Two vulnerable adults were given just five hours’ notice before being evicted from a special residential home in Sittingbourne, their families say.
Achieve Together, which runs Berkeley House in Lynsted Lane, has apologised and said an investigation is underway.
Residents say they were told at noon that they would need to move by 5pm following a visit from the Care Quality Commission.
Michael Wakefield, who had been living at the home for several years, has autism, suffers with severe anxiety and requires specialist around the clock care.
His dad Graham said he was about to go to work when he received an email saying the home was closing on October 29.
He told ITV Meridian: “Panic set in about how we were going to get Michael out. Fortunately. we found an emergency placement in Essex but they weren’t ready.”
Staff were still painting walls when Michael, 29, arrived and he had to be sedated.
His mother Yola said: “When we got there he said ‘I want to go back.’ He kept asking ‘Have I done something wrong? Am I in trouble?’ because he thought he’d been asked to leave.
“Our son is in pieces. We’re gradually having to piece him back together again.”
Graham added: “We can understand if there had been a fire or a flood or a rat infestation but this was a decision by Achieve Together to cut and run.
“Under the Care Act, anyone closing a care home should be allowing enough time for those people to transition and find suitable accommodation, but in four hours you can’t do that.”
“He has been dropped into an alien environment and with autism that doesn’t work.
“I’m so angry. To think that a large organisation like that could behave like that with no consequence, you couldn’t evict other people from their accommodation in such short time.
“To to say ‘we can no longer meet the needs of the service and therefore we are de-registering seems to get them out of jail free and they can walk away.”
Lawrence Green has complex needs and requires around-the-clock specialist 2-1 support. He has Pica - a compulsive eating disorder in which people eat nonfood items.
His father Paul said: “This is actually the senior management, at board level, at a company that’s the third largest care provider in the UK and they’ve failed the people they are supposed to be serving.”
Paul says he’s speaking out not just for Lawrence, but for the other residents living at Berkeley House who don’t have relatives to speak up for them.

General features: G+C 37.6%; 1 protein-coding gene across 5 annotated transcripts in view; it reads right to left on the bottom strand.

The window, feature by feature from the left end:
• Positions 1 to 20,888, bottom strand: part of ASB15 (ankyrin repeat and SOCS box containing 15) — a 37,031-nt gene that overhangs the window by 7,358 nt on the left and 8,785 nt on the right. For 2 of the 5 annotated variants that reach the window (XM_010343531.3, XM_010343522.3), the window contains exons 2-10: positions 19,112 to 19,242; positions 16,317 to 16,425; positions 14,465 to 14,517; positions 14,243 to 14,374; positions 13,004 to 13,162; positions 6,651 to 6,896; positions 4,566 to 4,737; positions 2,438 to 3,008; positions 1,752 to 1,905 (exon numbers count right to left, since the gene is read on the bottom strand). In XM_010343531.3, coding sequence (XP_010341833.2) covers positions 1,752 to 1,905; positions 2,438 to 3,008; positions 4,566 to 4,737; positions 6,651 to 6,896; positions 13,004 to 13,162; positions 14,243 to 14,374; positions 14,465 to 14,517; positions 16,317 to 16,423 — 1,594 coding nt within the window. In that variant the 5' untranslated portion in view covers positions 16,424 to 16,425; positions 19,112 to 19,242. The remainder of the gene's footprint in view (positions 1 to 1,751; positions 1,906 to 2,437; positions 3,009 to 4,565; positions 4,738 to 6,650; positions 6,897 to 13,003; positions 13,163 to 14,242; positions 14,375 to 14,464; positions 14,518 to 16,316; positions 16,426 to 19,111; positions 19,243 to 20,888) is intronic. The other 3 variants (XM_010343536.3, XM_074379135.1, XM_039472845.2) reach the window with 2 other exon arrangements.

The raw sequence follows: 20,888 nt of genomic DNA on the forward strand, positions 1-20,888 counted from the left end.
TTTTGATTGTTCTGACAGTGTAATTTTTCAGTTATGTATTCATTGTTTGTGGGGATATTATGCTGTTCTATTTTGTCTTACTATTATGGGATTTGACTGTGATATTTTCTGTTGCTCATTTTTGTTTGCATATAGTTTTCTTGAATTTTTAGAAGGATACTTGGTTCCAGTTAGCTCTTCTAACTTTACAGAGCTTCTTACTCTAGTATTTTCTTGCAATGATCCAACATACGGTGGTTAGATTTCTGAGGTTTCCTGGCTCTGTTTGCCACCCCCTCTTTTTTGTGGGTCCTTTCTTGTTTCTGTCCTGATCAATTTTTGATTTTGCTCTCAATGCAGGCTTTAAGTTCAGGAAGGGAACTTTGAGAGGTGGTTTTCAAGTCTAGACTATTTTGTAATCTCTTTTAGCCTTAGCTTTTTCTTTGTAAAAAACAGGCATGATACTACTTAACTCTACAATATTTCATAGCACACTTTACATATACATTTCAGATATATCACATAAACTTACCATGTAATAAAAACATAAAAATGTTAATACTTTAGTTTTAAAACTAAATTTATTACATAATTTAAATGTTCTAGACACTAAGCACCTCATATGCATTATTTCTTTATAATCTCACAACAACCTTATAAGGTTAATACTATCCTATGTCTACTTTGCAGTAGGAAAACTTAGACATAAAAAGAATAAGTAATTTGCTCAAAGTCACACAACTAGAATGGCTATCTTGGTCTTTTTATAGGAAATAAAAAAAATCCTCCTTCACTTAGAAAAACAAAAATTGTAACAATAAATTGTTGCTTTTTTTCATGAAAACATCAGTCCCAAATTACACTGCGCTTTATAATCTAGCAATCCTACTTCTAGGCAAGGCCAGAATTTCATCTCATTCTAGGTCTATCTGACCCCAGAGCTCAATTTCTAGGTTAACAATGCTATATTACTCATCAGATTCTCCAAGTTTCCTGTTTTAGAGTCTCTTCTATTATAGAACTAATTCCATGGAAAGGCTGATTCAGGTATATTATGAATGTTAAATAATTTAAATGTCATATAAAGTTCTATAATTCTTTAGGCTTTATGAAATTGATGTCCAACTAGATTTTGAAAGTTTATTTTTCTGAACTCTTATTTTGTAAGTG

He said: “I heard others were put on coaches and said goodbye to their carers through the window by putting their hands on the glass. That just shouldn’t happen in this modern day and age.”
Lawrence’s mother Cathy wants changes made to prevent similar sudden closures from happening again.
She said: “They’ve no empathy and no feeling whatsoever for the most vulnerable people in our society.” and to me that means they shouldn’t be doing what they are doing.
“They should get out of that business, they have no right to be with our families who need help.”
Both families say their care workers and other frontline staff at Berkeley House were doing everything they could to support their children but looked stretched, but they claim they often looked stretched.
A spokesman for Achieve Together said: “We are clear that the provision delivered at Berkeley House fell way below the high standards that the people we support rightly expect and deserve, and that we know we can provide. We wholeheartedly apologise for this.
“Following a recent inspection of the service, our CQC and local authority partners determined that people’s needs would be better met in alternative provision and immediate action was taken to instigate this.
“Within the very short time frame available, we followed all recommendations made by the CQC, including immediately deploying an expert management and support team which helped to identify suitable new placements for every person.
“The circumstances surrounding the closure of this service are extremely complex and unique, and involved numerous parties. However, we completely recognise the distress and concern that the speed and nature of this closure caused for the people and families involved, and the impact it has subsequently had.
“A thorough investigation is already underway to ensure all of the specific issues raised by the CQC and others are robustly addressed and so that lessons can be learnt. These actions will be communicated with the people we support, their families, the local authority, CQC, and other relevant stakeholders, who we are continuing to work in close partnership with.”